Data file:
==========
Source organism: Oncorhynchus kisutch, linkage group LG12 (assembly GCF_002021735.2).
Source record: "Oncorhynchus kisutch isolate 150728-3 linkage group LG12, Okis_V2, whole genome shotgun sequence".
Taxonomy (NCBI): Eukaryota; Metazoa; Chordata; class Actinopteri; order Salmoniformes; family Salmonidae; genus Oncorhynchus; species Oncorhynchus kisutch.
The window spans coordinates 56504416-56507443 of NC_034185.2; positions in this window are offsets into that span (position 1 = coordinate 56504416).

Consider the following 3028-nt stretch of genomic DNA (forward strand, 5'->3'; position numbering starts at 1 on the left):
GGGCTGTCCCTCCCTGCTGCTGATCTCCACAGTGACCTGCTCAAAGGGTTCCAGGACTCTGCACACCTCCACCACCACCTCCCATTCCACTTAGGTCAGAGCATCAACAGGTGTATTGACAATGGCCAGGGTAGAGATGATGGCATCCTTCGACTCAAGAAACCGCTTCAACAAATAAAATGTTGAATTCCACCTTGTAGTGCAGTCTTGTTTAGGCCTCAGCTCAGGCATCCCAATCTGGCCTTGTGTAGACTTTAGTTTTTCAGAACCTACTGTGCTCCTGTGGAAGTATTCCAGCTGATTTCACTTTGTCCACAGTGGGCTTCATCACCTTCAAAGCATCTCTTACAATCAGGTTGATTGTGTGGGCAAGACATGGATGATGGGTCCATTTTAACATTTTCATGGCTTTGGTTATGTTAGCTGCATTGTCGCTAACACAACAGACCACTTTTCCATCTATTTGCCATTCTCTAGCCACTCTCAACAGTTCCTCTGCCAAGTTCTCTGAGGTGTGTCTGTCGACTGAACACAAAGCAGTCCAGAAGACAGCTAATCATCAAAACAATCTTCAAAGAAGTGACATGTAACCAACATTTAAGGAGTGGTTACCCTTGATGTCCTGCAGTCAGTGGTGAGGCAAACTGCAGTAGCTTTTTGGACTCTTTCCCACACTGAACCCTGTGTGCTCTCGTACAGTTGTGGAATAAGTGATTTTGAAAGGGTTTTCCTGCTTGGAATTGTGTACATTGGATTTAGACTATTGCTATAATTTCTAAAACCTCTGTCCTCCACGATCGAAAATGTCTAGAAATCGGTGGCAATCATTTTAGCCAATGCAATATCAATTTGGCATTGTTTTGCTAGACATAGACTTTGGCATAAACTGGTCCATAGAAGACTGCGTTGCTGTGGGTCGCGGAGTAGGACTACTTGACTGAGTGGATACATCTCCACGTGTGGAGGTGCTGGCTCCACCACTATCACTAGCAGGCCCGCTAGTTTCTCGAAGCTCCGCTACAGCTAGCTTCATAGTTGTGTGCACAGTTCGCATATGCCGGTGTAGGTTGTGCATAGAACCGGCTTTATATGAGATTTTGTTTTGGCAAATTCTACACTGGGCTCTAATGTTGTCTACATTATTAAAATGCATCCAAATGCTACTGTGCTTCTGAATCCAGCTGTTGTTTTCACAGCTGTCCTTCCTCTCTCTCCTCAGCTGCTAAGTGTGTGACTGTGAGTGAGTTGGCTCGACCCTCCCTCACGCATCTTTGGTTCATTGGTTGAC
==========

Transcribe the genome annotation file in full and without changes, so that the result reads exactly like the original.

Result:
Source organism: Oncorhynchus kisutch, linkage group LG12 (assembly GCF_002021735.2).
Source record: "Oncorhynchus kisutch isolate 150728-3 linkage group LG12, Okis_V2, whole genome shotgun sequence".
Taxonomy (NCBI): Eukaryota; Metazoa; Chordata; class Actinopteri; order Salmoniformes; family Salmonidae; genus Oncorhynchus; species Oncorhynchus kisutch.
The window spans coordinates 56504416-56507443 of NC_034185.2; positions in this window are offsets into that span (position 1 = coordinate 56504416).

Consider the following 3028-nt stretch of genomic DNA (forward strand, 5'->3'; position numbering starts at 1 on the left):
GGGCTGTCCCTCCCTGCTGCTGATCTCCACAGTGACCTGCTCAAAGGGTTCCAGGACTCTGCACACCTCCACCACCACCTCCCATTCCACTTAGGTCAGAGCATCAACAGGTGTATTGACAATGGCCAGGGTAGAGATGATGGCATCCTTCGACTCAAGAAACCGCTTCAACAAATAAAATGTTGAATTCCACCTTGTAGTGCAGTCTTGTTTAGGCCTCAGCTCAGGCATCCCAATCTGGCCTTGTGTAGACTTTAGTTTTTCAGAACCTACTGTGCTCCTGTGGAAGTATTCCAGCTGATTTCACTTTGTCCACAGTGGGCTTCATCACCTTCAAAGCATCTCTTACAATCAGGTTGATTGTGTGGGCAAGACATGGATGATGGGTCCATTTTAACATTTTCATGGCTTTGGTTATGTTAGCTGCATTGTCGCTAACACAACAGACCACTTTTCCATCTATTTGCCATTCTCTAGCCACTCTCAACAGTTCCTCTGCCAAGTTCTCTGAGGTGTGTCTGTCGACTGAACACAAAGCAGTCCAGAAGACAGCTAATCATCAAAACAATCTTCAAAGAAGTGACATGTAACCAACATTTAAGGAGTGGTTACCCTTGATGTCCTGCAGTCAGTGGTGAGGCAAACTGCAGTAGCTTTTTGGACTCTTTCCCACACTGAACCCTGTGTGCTCTCGTACAGTTGTGGAATAAGTGATTTTGAAAGGGTTTTCCTGCTTGGAATTGTGTACATTGGATTTAGACTATTGCTATAATTTCTAAAACCTCTGTCCTCCACGATCGAAAATGTCTAGAAATCGGTGGCAATCATTTTAGCCAATGCAATATCAATTTGGCATTGTTTTGCTAGACATAGACTTTGGCATAAACTGGTCCATAGAAGACTGCGTTGCTGTGGGTCGCGGAGTAGGACTACTTGACTGAGTGGATACATCTCCACGTGTGGAGGTGCTGGCTCCACCACTATCACTAGCAGGCCCGCTAGTTTCTCGAAGCTCCGCTACAGCTAGCTTCATAGTTGTGTGCACAGTTCGCATATGCCGGTGTAGGTTGTGCATAGAACCGGCTTTATATGAGATTTTGTTTTGGCAAATTCTACACTGGGCTCTAATGTTGTCTACATTATTAAAATGCATCCAAATGCTACTGTGCTTCTGAATCCAGCTGTTGTTTTCACAGCTGTCCTTCCTCTCTCTCCTCAGCTGCTAAGTGTGTGACTGTGAGTGAGTTGGCTCGACCCTCCCTCACGCATCTTTGGTTCATTGGTTGAC